What are we willing to do to protect Southern Resident orcas?
One of the amazing benefits of being a human in the Puget Sound region is our proximity to migrating orcas. We delight in their intelligence, beauty, and spirit. We celebrate them as icons in art and advertising. We go on excursions in hopes of seeing them up close. Their presence here affects who we think we are and what we think this place is.
For the orcas, our proximity and appreciation come with few benefits. We pollute their environment, disrupt the way they navigate and search for food with the noise we make, and diminish the availability of their main food source, chinook salmon. The Southern Resident population is declining. In 2005, they were listed as endangered under the Endangered Species Act.
The status of our local orca population is the subject of Lynda V. Mapes’ new book Orca: Shared Waters, Shared Home. In it, she writes about their history, their interactions with humans, and what it will take to help them survive.
Orcas are an ancient species. The name the Coast Salish people gave them translates as “the people that live under the sea.” Local tribes honor them, in part for the bonds of family they display. The first generations of white settlers to this region killed them and later captured them for display in marine parks.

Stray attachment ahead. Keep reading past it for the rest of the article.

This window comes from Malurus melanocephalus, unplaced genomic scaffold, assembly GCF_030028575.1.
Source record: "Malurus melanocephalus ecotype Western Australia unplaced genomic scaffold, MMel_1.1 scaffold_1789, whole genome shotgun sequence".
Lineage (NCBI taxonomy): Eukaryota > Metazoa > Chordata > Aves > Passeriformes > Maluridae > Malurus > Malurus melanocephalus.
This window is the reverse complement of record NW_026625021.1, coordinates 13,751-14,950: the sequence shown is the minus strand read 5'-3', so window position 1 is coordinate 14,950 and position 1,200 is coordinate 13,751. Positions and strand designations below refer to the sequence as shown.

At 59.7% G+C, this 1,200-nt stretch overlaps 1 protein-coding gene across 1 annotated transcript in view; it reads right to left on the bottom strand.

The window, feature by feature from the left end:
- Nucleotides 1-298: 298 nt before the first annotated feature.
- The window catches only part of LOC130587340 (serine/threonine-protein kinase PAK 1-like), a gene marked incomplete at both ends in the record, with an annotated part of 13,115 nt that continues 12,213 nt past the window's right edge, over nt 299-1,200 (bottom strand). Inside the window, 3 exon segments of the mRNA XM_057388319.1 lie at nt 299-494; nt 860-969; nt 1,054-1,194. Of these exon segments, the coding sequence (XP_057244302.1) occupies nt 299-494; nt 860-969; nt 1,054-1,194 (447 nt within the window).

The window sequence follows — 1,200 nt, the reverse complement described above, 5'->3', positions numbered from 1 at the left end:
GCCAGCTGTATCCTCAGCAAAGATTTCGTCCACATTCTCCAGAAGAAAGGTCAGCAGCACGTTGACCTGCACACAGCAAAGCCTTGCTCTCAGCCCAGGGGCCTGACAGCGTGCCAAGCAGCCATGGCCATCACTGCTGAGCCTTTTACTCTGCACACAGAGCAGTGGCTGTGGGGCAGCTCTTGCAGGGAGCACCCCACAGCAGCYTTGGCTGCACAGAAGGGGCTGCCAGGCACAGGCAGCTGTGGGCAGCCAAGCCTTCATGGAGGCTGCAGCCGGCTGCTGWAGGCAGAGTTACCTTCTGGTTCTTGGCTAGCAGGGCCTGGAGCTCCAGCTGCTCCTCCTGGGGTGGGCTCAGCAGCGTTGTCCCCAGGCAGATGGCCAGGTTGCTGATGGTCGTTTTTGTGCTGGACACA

Members of the dolphin family, orcas inhabit every ocean of the world. The Southern Resident population is made up of three family groups referred to as the J, K, and L pods. In 1974, the first year they were counted, there were 71 individuals. That number rose to 97 in 1996. The official count for 2021 was back down to 73.
Lynda V. Mapes reports on natural history, environmental topics, and issues related to Pacific Northwest indigenous cultures for The Seattle Times. Town Hall Seattle presented this talk on November 18, 2021. Town Hall’s Wier Harman introduced the event.
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